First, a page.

12 March 2007

The Canterville Ghost, English National Ballet, Sadler’s Wells – Saturday 10th March 2007

Well, it was a game try – but it really didn’t come off. There were lots of things I didn’t like about this production – and judging by the rather lukewarm applause at the end, the majority of the audience at Sadler’s Wells didn’t really go for it either.

Perhaps I would have enjoyed this more had I been able to see more of it. The lighting was SO dim that a lot of the visual jokes (particularly in the dinner table scene) just failed to register. The action was also obscured by the heavy use of stage smoke, which hung around in the auditorium throughout the performance and coloured everything with the type of blue haze which I only usually see hanging about the flat when Clive has had the oven on too high. It obviously failed to register with the costume designer that, on a black-floored stage with a black backdrop and dingy lighting, characters dressed completely in black become essentially invisible.

Tom Baker’s rather overblown narration sat very uneasily on the production – if you need narration to explain a ballet to its audience, then there is obviously something very wrong with the ballet itself. What narration there was seemed rather pointless, in fact, particularly when it was duplicating the action on the stage (for example, in the dinner table scene, a large picture frame hangs over the table, in which the “back story” of the murder of the Ghost’s wife is acted out. This is also played out in classic ballet mime by the housekeeper at the same time, so what is going on should be quite easily understood by anyone. But ENB have obviously decided that the scene needs narration as well. Result: complete overkill).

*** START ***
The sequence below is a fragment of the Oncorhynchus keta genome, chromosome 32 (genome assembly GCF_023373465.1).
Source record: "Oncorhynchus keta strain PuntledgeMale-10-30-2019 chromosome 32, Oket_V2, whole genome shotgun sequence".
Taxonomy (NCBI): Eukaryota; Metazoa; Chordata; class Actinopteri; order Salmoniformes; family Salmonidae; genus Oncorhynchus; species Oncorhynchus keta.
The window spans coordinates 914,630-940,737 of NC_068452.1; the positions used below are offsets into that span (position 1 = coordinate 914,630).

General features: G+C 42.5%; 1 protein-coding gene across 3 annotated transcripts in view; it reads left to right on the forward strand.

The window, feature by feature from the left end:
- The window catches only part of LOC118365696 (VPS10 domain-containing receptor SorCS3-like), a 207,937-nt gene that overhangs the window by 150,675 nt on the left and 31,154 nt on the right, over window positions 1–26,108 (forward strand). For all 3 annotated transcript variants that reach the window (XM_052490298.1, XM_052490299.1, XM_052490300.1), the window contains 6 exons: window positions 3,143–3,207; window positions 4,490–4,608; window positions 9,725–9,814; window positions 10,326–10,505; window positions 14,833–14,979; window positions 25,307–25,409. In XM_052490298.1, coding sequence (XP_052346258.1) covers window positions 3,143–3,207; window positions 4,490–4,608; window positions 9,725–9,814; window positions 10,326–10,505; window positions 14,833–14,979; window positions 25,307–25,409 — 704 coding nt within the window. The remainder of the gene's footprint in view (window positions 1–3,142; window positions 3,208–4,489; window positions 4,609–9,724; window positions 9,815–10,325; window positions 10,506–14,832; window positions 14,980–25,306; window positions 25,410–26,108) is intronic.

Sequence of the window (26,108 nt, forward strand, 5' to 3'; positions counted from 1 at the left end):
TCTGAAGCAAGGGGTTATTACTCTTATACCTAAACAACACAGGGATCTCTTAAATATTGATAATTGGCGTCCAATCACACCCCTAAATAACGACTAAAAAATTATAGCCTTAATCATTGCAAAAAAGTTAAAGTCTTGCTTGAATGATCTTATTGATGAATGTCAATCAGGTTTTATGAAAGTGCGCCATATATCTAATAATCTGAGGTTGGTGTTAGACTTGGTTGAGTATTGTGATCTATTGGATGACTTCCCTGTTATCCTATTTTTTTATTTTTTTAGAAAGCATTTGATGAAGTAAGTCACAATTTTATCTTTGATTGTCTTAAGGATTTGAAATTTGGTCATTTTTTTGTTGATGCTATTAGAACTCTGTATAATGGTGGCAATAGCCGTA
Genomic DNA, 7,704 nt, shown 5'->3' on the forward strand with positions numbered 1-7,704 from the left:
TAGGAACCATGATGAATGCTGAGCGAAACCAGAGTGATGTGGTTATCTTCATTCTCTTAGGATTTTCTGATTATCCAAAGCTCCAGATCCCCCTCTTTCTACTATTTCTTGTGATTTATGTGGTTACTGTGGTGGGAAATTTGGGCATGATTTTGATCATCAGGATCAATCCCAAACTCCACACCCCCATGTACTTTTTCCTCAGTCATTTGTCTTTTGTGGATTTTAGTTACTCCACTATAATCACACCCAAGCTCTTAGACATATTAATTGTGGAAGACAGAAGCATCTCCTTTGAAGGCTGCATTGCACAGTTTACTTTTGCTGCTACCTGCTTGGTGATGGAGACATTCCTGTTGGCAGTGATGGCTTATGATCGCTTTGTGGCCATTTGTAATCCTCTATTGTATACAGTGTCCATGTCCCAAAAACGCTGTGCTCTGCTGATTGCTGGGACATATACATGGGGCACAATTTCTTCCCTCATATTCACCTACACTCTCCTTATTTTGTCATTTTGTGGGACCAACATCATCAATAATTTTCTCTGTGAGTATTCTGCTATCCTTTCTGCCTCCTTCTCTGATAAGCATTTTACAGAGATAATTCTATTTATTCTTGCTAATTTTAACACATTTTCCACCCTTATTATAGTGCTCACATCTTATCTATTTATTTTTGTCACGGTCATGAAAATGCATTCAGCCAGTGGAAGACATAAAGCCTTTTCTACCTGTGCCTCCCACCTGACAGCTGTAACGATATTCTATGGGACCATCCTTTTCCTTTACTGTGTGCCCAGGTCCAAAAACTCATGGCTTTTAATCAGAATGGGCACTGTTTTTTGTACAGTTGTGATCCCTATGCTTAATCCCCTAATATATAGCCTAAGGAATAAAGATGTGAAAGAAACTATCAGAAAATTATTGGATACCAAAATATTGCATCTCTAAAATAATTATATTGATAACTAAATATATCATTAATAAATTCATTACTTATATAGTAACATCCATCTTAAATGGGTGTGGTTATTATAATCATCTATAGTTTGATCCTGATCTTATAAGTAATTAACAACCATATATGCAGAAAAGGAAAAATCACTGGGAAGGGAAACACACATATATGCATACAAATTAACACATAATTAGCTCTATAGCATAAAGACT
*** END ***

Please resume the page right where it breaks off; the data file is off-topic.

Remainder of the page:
Neither did I quite see the point of framing the whole set with Edwardian theatre boxes – were we supposed to infer that we were not actually watching a story unfold, but a theatrical presentation of a story?

The trouble with this adaptation is that I really didn’t care about the characters and what happened to them. Most of the horrible Otis family are mere cardboard cut outs – even the ghastly twins were just played for laughs. What could have been a touching side-plot about the romance between the housekeeper and the butler was shoe-horned into a short pas de deux, and then forgotten. We are meant to identify with the bookish Virginia, but a pair of wire framed glasses does not a simpering ingénue make. And why would she fall for Cecil, played as a P. G. Wodehouse twit, when the alternative is immortality with a glamorous and sexy ghost? And was there some point being made by having Mrs. Otis double as Lady de Canterville? In essence, all it meant was that Mrs. Otis wasn’t present at the family dinner table. As an essentially non-dancing role, Lady de Canterville could have been played by one of the female corps de ballet.

There were a few nice touches – the splitting of the back wall showing the descent to Hell, the ancestral portraits, through which their faces protruded like those old comedy seaside photographs, being carried by the ghosts themselves, and the skull being used as a football by the twins in the final scene, but it really was a very lukewarm evening out. Not so much Canterville as Can’tBeBothered.

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